On several occasions I have written about how I use Devonthink Pro (DTP) for scholarly writing. Although at one point I had all my information on manuscripts in a single DTP database, over the last year I have maintained separate databases; one for PDFs, another for my annotations.I accomplish this by having separate folders in Dropbox. After extracting my annotations from Highlights.app, I place the exported files in their own folder. Once a month, I export all the PDFs in my Paper’s Library to their own Dropbox folder. I use a Hazel script to throw away any duplicate PDFs in the Dropbox folder. I index (not import) the annotations folder into one DTP database, and index my PDFs into another.This setup allows a fair amount of flexibility. Not only is this setup advantageous for writing with DTP (as I will cover in my next entry), it allows easy access to my PDFs for reading with Liquidtext or listening with Voice Dream.
I have experimented with different PDF readers on my iPad. Over the past several months I’ve exclusively used a program called LiquidText.LiquidText has a unique, award-winning, interface that allows me to drag, drop, and manipulate text using my finger. LiquidText was named “Most Innovative iPad App of the Year” by Apple in 2015. LiquidText feels much more natural than any other PDF reader I’ve used on iOS--and I've used many. After highlighting with my finger, the exerpts / highlights / comments are extracted into their own area. The excerpts may be dragged around, linked, and repositioned at will.When reading and highlighting, I either drag text from the PDF into the notes area, or simply hit “AutoExcerpt” and the text is extracted for me. I can comment on the excerpted information.I can also view the place in the paper the highlight came from by merely touching the excerpt in the notes area.LiquidText reads and writes to a whole range of cloud services, but has limited range of export document choices.An Enterprise version is available for $9.99 that adds features like multi-document search and the ability to comment on multiple documents simultaneously. I've been using the app so much, I upgraded primarily to support the developer.There are a few features that are not (yet) available—the most critical for me is the inability to export highlights into a text file—LiquidText only exports highlights to Microsoft Word. This, unfortunately, is not compatible with my workflow for extracting highlights, but I like Liquidtext so much, I figured out a workaround using Skim—here is my entire workflow:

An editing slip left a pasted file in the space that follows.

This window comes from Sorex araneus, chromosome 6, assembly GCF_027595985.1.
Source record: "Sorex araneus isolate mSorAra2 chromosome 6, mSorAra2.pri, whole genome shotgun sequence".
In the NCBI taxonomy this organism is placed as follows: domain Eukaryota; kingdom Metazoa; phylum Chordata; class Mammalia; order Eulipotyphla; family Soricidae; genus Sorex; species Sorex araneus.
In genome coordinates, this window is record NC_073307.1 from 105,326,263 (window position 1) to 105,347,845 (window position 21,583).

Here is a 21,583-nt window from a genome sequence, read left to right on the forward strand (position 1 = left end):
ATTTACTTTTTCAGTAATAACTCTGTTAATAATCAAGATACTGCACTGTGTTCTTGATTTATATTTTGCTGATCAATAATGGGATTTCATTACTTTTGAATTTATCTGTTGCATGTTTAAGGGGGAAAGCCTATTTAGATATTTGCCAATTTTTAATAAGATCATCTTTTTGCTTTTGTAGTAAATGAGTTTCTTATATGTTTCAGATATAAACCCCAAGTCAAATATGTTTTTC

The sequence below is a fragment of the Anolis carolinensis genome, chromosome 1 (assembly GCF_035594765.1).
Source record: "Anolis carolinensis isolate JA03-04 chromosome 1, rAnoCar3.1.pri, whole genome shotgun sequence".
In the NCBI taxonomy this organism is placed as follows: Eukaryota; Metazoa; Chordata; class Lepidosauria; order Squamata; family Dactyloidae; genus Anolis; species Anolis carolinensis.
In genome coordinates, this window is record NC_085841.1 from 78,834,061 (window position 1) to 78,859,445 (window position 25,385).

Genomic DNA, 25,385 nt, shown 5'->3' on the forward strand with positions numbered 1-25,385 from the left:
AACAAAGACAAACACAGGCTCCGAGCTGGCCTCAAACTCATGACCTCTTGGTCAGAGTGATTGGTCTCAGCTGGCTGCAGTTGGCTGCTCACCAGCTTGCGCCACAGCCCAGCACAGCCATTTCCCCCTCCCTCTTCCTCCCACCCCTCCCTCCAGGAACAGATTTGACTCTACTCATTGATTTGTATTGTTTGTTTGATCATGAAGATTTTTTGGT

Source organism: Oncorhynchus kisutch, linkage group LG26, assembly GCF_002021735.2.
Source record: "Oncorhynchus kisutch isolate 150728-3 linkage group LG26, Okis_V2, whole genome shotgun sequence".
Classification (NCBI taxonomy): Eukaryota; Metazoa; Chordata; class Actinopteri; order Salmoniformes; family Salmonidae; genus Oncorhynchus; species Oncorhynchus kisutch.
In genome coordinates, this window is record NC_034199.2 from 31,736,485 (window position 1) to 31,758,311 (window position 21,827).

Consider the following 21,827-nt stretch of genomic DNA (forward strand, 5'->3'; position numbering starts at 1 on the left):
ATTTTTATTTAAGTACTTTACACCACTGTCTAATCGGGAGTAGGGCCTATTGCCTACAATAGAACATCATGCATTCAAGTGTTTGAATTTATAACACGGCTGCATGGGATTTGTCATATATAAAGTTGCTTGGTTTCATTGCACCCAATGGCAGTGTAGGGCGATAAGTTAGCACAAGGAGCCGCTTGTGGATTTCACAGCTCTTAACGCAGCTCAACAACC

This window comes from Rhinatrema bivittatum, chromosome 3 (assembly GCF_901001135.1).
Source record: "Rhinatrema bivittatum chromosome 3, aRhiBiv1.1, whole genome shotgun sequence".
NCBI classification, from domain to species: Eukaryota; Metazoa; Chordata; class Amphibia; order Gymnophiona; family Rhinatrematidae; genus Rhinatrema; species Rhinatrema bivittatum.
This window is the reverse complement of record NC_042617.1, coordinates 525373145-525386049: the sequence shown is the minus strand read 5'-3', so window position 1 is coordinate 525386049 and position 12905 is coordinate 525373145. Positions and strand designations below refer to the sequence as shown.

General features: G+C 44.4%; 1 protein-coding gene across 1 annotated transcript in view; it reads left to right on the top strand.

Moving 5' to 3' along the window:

- I set up a Dropbox LiquidText Folder to serve as a bridge with my desktop.
- I open the entry in Papers on iOS.
- From within Papers I select "open in". -this brings up action menu.
- I open, read, and annotate in Liquidtext. This includes linking the full-text of references to each excerpt (as suggested by reader GH).
- I export the PDF and Notes from Liquidtext to my Dropbox Folder.
- When I get to my Mac, I open the PDF in Skim.
- Under the File Menu in Skim, I choose “Convert Notes” making my highlights into Skim Notes.
- I then process the annotations as discussed in this blog entry.
- (If you want to take the time on your desktop you can also replace the Papers PDF with the LiquidText highlighted version).
Give Liquidtext a try and please let me know what you think.